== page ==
Case Studies Client Confidentiality / Agency Law and Ethics

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The following case studies have been taken from our Code Of Ethics.

These Case Interpretations offer examples of the practical application of the Code in professional standards enforcement and help REALTORS® understand the ethical obligations created by the Code of Ethics.

Case #1-1: Fidelity to Client
(Originally Case #7-1. Revised May 1988. Transferred to Article 1 November 1994.)

Client, A complained to a Board of REALTORS® that two of its members, REALTORS® B, and his sales associate, REALTOR-ASSOCIATE® C, had failed to represent the client’s interests faithfully by proposing to various prospective buyers that a price less than the listed price of a house be offered. His complaint specified that REALTOR® B, in consultation with him, had agreed that $137,900 would be a fair price for the house, and it had been listed at that figure. The complaint also named three different prospective buyers who had told Client A that while looking at the property, REALTOR-ASSOCIATE® C, representing REALTOR® B, when asked the price had said, “It’s listed at $137,900, but I’m pretty sure that an offer of $130,000 will be accepted.”

REALTOR® B and REALTOR-ASSOCIATE® C were notified of the complaint and requested to be present at a hearing on the matter scheduled before a Hearing Panel of the Board’s Professional Standards Committee.

During the hearing, REALTOR® B confirmed that he had agreed with Client A that $137,900 was a fair price for the house and that it was listed at that figure. He added that he had asked for a 90-day listing contract as some time might be required in securing the full market value. Client A had agreed to do this but had indicated that he was interested in selling within a month even if it meant making some concession on the price. The discussion concluded with an agreement on listing at $137,900 and with REALTOR® B agreeing to make every effort to get that price for Client A.

REALTOR-ASSOCIATE® C said in the hearing that REALTOR® B had repeated these comments of Client A and him, REALTOR-ASSOCIATE® C, had interpreted them as meaning that an early offer of about 10 percent less than the listed price would be acceptable to the seller, Client A. Questioning by the Hearing Panel established that neither REALTOR® B nor REALTOR-ASSOCIATE® C had been authorized to quote a price other than $137,900.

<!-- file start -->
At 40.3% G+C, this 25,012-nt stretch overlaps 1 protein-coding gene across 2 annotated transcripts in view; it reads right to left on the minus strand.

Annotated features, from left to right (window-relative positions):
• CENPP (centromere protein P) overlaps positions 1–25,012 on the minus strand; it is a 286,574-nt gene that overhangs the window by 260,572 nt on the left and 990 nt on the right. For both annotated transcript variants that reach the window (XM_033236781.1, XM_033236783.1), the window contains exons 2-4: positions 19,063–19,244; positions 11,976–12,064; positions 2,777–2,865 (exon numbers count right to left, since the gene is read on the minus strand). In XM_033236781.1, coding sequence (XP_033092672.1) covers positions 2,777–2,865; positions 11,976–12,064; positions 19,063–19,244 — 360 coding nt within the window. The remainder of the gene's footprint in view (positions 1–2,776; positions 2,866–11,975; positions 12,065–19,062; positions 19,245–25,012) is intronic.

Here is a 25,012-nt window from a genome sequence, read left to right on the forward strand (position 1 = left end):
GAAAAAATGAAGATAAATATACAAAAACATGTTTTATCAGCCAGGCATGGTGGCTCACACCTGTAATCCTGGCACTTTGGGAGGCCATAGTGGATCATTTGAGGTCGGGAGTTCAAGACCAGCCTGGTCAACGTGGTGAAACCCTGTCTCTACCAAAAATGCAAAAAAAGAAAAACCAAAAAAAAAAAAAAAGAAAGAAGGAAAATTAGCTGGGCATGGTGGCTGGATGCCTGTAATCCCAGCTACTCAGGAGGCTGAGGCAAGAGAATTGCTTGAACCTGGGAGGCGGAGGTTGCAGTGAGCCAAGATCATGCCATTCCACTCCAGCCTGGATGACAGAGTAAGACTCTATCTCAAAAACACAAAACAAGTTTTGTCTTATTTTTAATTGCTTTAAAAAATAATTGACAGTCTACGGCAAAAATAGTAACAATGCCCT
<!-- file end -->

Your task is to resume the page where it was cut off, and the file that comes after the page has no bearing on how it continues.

It was the Hearing Panel’s conclusion that REALTOR® B was not in violation of Article 1 since he had no reason to know of REALTOR-ASSOCIATE® C’s actions. The panel did find REALTOR-ASSOCIATE® C in violation of Article 1 for divulging his knowledge that the client was desirous of a rapid sale even if it meant accepting less than the asking price. The panel noted that such a disclosure was not in the client’s best interest and should never be made without the client’s knowledge and consent.

Quick Quiz

Fill in the Blank:
Neither REALTOR® B nor REALTOR-ASSOCIATE® C had been to quote a price than $137,900.

Case #1-2: Honest Treatment of All Parties
(Originally Case #7-2. Revised May 1988. Transferred to Article 1 November 1994. Cross-reference Case #2-18.)

As the exclusive agent of Client A, REALTOR® B offered Client A’s house for sale, advertising it as being located near a bus stop. Prospect C, who explained that his daily schedule made it necessary for him to have a house near the bus stop, was shown Client A’s property, liked it and made a deposit. Two days later, REALTOR® B read a notice that the bus line running near Client A’s house was being discontinued. He informed Prospect C of this, and Prospect C responded that he was no longer interested in Client A’s house since the availability of bus transportation was essential to him. REALTOR® B informed Client A and recommended that Prospect C’s deposit be returned.

Client A reluctantly complied with REALTOR® B’s recommendation, but then complained to the Board of REALTORS® that REALTOR® B had not faithfully protected and promoted his interests; that after Prospect C had expressed his willingness to buy, REALTOR® B should not have made a disclosure that killed the sale since the point actually was not of major importance. The new bus route, he showed, would put a stop within six blocks of the property.

In a hearing before a Hearing Panel of the Board’s Professional Standards Committee, REALTOR® B explained that in advertising Client A’s property, the fact that a bus stop was less than a block from the property had been prominently featured. He also made the point that Prospect C, in consulting with him, had emphasized that Prospect C’s physical disability necessitated a home near a bus stop. Thus, in his judgment, the change in bus routing materially changed the characteristics of the property in the eyes of the prospective buyer, and he felt under his obligation to give honest treatment to all parties in the transaction, that he should inform Prospect C, and that in so doing he was not violating his obligation to his client.

The Hearing Panel concluded that REALTOR® B had not violated Article 1, but had acted properly under both the spirit and the letter of the Code of Ethics. The panel noted that the decision to refund Prospect C’s deposit was made by the seller, Client A, even though the listing broker, REALTOR® B, had suggested that it was only fair due to the change in circumstances.

When acting in good faith to protect the public, it is hard to have all parties agree and not think that someone was mistreated. Do what is right ALL THE TIME.

Follow the Golden Rule which is also in our Code of Ethics in the Preamble. “Whatsoever ye would that others should do to you, do ye even so to them.”

Quick Quiz

Fill in the Blank:
“Whatsoever ye would that should do to you, do ye, even so, to .” 

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